Unburnable fossil fuels in a 2 °C world INSIGHT_E Hot Energy Topic #6
Lead Authors: Christophe McGlade, Steve Pye (UCL)
Authoring Team: Carole Mathieu (Ifri); Željko Jurić, Marko Matosović (EIHP)
Reviewer: Paul Deane (UCC)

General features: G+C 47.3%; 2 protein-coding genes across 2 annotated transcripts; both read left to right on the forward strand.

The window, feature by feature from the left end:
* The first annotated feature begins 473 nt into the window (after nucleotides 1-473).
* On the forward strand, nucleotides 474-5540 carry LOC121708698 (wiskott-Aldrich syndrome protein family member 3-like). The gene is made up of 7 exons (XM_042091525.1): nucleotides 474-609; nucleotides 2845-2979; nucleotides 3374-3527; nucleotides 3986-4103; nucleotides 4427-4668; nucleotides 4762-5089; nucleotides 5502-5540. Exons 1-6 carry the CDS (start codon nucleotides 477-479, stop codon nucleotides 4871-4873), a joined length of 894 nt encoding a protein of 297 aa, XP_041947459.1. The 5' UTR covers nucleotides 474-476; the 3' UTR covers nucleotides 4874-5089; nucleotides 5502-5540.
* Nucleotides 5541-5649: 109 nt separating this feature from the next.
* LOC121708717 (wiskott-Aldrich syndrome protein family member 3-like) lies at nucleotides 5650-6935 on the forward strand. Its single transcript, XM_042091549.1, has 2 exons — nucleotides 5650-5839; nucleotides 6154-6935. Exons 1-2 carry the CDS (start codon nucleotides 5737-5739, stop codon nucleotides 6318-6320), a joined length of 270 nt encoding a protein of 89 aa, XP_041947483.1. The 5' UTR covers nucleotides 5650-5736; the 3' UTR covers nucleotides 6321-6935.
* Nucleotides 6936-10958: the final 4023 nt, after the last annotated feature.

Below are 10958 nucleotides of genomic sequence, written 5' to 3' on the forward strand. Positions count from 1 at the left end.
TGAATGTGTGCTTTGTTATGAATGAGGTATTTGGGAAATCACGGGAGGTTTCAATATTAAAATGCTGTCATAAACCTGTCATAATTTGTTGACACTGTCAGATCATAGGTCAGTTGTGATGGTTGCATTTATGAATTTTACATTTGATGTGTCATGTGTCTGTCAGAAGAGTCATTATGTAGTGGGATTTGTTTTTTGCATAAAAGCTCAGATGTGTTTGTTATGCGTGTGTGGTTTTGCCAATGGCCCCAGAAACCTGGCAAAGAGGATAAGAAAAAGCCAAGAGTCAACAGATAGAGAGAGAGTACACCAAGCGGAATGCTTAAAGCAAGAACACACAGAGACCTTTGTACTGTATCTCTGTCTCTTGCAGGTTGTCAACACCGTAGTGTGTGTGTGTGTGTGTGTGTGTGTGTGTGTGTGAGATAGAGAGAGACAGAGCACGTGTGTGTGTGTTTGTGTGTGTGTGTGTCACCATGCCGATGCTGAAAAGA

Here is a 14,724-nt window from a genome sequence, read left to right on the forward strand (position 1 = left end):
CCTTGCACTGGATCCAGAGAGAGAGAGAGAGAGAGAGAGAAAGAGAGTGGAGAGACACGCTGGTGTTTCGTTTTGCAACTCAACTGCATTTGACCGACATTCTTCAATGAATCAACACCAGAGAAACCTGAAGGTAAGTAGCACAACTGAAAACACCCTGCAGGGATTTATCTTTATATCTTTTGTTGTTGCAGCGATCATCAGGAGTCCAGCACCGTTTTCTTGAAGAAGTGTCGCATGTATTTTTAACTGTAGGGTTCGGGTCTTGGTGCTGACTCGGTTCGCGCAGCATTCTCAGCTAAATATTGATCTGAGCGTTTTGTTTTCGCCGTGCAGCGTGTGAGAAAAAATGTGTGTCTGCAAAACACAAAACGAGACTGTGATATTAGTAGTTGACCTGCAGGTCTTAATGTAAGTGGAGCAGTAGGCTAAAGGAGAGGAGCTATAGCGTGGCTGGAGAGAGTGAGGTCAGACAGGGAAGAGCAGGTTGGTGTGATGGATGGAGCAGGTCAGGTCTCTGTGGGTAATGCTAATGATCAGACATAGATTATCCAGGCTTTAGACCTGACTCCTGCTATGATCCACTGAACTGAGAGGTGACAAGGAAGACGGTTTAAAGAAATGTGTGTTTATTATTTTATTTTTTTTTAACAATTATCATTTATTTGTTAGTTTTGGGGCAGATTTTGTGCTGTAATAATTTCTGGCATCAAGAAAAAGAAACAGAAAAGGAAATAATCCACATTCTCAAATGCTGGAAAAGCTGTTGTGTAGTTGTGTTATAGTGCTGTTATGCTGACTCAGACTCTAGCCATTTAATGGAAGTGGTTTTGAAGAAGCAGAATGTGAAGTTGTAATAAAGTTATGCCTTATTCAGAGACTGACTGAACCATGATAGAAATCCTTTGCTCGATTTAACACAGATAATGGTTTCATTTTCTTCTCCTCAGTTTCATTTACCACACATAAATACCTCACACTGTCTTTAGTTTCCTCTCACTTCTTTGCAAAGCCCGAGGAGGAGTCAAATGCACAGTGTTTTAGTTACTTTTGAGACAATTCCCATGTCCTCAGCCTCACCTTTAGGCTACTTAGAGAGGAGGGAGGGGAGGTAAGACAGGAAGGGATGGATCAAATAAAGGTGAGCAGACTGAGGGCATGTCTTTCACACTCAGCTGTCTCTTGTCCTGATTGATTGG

Recent climate studies have shown that average global temperature rises are almost linearly related to the cumulative emissions of greenhouse gases emitted over a given timeframe. This has resulted in the concept of the remaining global ‘carbon budget’ that provides a better-than-evens chance of avoiding more than a 2oC temperature rise. In particular, the Intergovernmental Panel on Climate Change recently suggested that CO2 emissions between 2011 and 2050 cannot exceed around 1,100 Gt CO2 if the 2oC limit is not to be exceeded. It has subsequently been noted by many authors that the CO2 emissions embodied within current estimates of fossil fuels reserves are more than three times this carbon budget. The policy implications of this for fossil fuel companies, those who invest in them, and politicians are profound. For example, politicians need to realise that their instinct to exploit their territorial fossil fuel resources as quickly and completely as possible is inconsistent with their stated commitment to the 2oC temperature limit. In respect of the companies, in a world of stringent carbon control their substantial exploration budgets appear to be largely self-defeating in aggregate.